Aquifer Hydro-Chemical Conditions
Total dissolved solids (TDS), major cations (K, Na, Mg, and Ca), and major anions (Cl, SO 4 and HCO 3 ) was sampled and chemically analyzed for fresh aquifer at BH-1 to BH-3 (Table 3). To be noticed, BH-2isutilized by the lowest TDS concentrations of 496 ppm indicating freshwater along with NaCl-CaSO 4 ionic type and Na 2 SO 4 and MgCl 2 genetic types. Moreover, BH-2 is located in the middle of the El-Qaa plain and mainly recharged by wadis of the eastern mountainous of the Pre-Cambrian crystalline basement. Accordingly, it receives higher amounts of recharge. Furthermore, BH-2 is characterized by high hydraulic conductivity of 52 m/day (Table 3) causing higher flow velocity and good conditions for water desalination. BH-3 is utilized by TDS concentrations of 1,679 ppm indicated brackish water. BH-3 has NaCl-CaSO 4 ionic type and Na 2 SO 4 and MgCl 2 genetic types. Based on the hydro-chemical parameters (Table 3), the best water quality can be recognized in the eastern part at BH-2 and the worst toward the western part at BH-3. The good correlation between SO 4 and CI pointed to the mixing processes between different water geneses. Davis and De Wiest , pointed out that the good correlation between ionic concentrations of HCO 3 and K referred to the release of K cations from rock material by the percolated meteoric water. Therefore, a network of monitoring wells is highly recommended to observe the changes in the groundwater quality and protect the aquifer from deterioration.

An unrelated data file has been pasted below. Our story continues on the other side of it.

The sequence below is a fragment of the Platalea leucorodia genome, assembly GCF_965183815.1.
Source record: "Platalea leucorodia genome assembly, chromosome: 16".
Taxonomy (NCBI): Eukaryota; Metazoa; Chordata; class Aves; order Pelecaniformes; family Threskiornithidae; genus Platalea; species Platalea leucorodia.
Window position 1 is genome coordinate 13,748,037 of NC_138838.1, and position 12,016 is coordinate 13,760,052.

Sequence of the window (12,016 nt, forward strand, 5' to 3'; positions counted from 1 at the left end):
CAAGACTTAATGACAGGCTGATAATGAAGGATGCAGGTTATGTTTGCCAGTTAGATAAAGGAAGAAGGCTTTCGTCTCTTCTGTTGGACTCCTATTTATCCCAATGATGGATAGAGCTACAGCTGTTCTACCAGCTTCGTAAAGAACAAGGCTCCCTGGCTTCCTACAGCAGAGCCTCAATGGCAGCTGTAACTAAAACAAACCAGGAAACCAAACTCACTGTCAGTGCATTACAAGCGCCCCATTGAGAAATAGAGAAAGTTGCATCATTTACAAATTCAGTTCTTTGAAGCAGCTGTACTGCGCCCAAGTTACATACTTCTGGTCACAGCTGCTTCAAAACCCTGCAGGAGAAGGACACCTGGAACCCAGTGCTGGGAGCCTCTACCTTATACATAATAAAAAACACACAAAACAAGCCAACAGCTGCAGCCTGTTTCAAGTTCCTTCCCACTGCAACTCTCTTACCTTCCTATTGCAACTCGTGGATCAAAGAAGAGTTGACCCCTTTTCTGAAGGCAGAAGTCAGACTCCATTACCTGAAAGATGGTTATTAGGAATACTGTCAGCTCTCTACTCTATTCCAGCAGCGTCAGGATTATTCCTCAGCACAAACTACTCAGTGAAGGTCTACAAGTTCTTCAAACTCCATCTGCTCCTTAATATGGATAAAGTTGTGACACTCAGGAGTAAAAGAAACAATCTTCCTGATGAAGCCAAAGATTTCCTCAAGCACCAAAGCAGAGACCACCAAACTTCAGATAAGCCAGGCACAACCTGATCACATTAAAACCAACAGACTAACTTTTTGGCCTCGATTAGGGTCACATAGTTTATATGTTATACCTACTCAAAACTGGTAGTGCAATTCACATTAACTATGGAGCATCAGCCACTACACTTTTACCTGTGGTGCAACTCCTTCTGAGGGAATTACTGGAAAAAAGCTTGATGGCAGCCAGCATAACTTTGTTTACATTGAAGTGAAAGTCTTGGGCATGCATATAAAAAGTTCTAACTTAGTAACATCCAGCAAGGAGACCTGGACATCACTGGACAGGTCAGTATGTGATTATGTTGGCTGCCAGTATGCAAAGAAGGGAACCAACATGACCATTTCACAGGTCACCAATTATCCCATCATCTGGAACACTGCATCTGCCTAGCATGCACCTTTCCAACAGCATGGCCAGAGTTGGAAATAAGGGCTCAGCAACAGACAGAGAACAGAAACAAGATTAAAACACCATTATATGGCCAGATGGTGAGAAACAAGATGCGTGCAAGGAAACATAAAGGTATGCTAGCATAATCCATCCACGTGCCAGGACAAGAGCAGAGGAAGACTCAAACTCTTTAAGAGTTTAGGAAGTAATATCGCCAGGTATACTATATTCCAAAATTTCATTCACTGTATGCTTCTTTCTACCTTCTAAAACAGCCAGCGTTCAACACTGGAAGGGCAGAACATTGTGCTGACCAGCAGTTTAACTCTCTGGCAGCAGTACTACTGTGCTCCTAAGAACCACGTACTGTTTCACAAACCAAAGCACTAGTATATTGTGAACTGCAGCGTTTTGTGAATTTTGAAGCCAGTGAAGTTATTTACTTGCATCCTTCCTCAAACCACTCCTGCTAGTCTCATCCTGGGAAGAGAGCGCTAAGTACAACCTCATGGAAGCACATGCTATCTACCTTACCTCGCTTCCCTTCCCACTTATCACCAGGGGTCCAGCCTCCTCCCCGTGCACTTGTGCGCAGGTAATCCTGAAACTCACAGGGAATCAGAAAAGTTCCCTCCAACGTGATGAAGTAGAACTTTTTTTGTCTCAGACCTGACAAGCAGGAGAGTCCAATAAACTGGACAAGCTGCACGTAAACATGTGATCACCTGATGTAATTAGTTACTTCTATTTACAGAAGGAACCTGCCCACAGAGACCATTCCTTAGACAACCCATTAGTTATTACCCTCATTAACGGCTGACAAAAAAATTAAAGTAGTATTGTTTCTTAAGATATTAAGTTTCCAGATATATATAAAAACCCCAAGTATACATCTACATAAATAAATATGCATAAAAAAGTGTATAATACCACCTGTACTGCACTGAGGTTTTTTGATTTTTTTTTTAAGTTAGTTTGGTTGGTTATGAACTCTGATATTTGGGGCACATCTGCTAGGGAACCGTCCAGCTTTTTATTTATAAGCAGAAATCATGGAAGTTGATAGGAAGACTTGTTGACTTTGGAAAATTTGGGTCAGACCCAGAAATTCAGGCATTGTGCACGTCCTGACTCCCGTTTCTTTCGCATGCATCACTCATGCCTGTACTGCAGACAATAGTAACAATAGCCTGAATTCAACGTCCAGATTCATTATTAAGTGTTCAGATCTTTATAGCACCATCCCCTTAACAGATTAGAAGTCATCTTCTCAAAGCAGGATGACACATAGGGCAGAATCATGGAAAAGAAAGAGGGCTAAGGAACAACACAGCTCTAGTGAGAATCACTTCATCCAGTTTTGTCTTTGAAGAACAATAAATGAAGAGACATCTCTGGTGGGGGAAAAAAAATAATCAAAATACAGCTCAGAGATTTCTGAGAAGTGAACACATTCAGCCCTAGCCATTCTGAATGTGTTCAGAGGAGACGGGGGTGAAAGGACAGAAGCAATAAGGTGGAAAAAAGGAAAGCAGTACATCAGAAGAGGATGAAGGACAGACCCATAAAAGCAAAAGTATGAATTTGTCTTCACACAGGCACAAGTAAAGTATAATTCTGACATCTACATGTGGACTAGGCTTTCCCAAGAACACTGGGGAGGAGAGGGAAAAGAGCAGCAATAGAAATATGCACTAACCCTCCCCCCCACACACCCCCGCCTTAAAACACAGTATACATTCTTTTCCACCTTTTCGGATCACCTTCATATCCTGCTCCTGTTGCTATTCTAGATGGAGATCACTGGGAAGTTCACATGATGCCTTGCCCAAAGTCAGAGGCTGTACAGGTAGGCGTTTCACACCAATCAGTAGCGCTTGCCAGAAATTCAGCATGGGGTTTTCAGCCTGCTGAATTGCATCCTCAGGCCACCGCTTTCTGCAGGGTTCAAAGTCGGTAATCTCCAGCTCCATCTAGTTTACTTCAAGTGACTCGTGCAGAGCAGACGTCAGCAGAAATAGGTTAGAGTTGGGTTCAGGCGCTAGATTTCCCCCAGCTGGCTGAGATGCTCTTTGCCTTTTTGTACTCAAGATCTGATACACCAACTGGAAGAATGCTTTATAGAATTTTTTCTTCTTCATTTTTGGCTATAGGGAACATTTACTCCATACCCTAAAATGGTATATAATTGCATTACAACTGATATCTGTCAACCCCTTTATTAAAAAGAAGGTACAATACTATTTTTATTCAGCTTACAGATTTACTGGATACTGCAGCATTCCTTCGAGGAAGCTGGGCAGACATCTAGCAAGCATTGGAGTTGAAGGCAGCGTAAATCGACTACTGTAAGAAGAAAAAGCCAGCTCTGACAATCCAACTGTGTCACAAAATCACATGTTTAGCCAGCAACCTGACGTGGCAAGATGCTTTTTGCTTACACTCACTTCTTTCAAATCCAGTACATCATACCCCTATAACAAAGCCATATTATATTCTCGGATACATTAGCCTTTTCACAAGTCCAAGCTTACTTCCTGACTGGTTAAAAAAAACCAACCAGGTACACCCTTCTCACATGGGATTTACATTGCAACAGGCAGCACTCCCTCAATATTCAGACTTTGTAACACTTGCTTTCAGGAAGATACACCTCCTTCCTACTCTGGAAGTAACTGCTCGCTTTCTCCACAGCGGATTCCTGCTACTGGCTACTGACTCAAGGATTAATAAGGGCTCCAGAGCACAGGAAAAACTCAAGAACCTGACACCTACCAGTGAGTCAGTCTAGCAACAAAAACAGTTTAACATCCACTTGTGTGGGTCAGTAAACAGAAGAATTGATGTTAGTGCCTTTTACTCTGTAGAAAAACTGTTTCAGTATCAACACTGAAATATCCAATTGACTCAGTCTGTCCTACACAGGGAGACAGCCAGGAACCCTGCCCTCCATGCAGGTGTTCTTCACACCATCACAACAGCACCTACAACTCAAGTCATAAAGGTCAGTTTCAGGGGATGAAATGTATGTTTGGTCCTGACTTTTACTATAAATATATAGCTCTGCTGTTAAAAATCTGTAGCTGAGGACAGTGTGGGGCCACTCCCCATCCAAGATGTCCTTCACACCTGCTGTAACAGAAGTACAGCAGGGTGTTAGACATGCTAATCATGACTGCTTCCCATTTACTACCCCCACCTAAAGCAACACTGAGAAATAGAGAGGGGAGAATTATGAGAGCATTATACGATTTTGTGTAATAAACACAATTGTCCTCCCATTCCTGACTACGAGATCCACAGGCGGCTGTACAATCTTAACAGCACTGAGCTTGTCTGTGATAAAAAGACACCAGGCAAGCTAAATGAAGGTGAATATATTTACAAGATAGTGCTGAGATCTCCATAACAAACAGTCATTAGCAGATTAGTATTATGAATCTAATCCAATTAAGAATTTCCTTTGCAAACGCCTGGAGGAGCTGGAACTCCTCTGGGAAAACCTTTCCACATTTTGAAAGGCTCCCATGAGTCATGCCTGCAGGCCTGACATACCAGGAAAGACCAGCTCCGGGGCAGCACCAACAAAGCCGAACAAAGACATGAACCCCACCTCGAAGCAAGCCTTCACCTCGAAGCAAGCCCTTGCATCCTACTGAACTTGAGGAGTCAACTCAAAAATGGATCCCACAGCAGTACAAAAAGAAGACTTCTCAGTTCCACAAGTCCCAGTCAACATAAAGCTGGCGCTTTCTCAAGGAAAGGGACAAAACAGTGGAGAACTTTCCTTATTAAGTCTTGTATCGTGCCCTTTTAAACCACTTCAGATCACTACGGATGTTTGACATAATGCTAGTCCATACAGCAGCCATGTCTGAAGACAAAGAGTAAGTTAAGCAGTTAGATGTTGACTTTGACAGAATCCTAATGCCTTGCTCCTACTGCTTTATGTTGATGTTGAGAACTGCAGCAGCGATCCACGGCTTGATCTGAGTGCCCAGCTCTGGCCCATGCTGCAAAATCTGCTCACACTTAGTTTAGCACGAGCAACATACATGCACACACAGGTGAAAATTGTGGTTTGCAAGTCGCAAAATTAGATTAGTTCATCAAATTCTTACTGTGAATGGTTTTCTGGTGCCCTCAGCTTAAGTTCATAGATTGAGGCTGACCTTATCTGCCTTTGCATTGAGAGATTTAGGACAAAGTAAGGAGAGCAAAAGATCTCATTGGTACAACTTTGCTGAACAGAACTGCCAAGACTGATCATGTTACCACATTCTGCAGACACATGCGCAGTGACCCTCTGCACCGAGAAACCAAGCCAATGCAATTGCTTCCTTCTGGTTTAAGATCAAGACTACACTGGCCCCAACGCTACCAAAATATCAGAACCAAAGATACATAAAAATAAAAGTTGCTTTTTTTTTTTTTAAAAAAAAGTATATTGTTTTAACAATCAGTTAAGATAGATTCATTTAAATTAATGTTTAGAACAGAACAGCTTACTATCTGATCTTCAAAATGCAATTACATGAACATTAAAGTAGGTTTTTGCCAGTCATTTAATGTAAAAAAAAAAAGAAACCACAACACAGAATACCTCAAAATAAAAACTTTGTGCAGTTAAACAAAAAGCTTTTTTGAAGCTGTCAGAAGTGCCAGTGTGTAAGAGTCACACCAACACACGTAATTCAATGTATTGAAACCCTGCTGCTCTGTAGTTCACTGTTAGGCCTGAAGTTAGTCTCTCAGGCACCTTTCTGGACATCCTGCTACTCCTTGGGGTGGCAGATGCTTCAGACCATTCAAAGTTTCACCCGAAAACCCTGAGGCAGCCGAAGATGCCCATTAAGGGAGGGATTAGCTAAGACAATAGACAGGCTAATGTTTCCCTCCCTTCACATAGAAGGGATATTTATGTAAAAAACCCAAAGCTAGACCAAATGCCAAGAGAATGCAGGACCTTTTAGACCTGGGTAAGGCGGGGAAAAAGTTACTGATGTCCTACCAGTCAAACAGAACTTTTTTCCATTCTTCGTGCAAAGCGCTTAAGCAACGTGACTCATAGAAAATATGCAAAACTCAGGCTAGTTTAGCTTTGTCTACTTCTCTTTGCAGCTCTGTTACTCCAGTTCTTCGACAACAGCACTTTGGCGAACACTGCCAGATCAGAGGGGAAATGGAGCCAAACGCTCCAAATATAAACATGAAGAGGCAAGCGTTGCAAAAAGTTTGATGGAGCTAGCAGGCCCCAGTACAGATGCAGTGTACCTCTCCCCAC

Scouting of the freshwater qualitative and quantitative conditions in the El-TOR coastal aquifer was carried out through integrating 1D Schlumberger geoelectric resistivity inversion, along with geohydrologic analysis, borehole data, pumping tests and hydro-chemical analysis. On top of that, a number of electric and hydraulic conditions were investigated. A total of 20 VES with a maximum AB/2 of 1000 m were conducted in the area. The results demarcate effectively the fresh aquifer with thickness and true resistivity range from 55 to 90 m and 71 to 110 Ohm.m, respectively (Figure 5 and Figure 7). Furthermore, a notable potential of the freshwater aquifer is recognized toward the eastern zone of the area with a maximum aquifer thickness of 90m. Praiseworthy, freshwater aquifer is characterized by porosity of 37%, tortuosity of 1.31, and permeability of 56 m/day. In addition to, transmissivity, formation resistivity factor, and Storativity of 3,565 m 2 /day, 4.67 and 0.224, respectively (Table 1). Not only, the eastern sectoris characterized by increased values of electrical conductivity (0.048 to 0.356), but also with low values of TDS (496 ppm) (Table 2 and Table 3) demonstrating coarser grains size along with high groundwater yielding potentiality. The average transverse resistivity () is generally greater than the average longitudinal resistivity ( ) which indicated that the average hydraulic conductivities and current flow along the bedding planes were greater than those normal to the bedding planes . Moreover, was governed by the more conductive layers, whereas rapidly increased even if a small fraction of resistive layers were present. In the area, electric anisotropy (λ) range from 1 to 2.5 (Figure 8), whereas, the mean resistivity ranges from 17 to 255 Ohm.m. Electrical conductivity for the fresh aquifer (third layer) range from 0.015 to 0.045 mS/m, while range from 0.208 to 0.769 mS/m for the saline aquifer (fourth layer). Figure 9 illustrate the well loss (m), aquifer loss (m), well specific capacity (m 2 /h), and well efficiency (%) employed for BH-1 and BH-3 with different pumping rates (m 3 /day). Noteworthy, an increase in the pumping rate is accompanied by an increase in both well and aquifer losses, as well as decreasing in the well specific capacity and well efficiency (Figure 9). Consequently, an adequate well design and appropriate pumping rate are essential to maintain the aquifer, decrease well loss, and ensure a long operating life.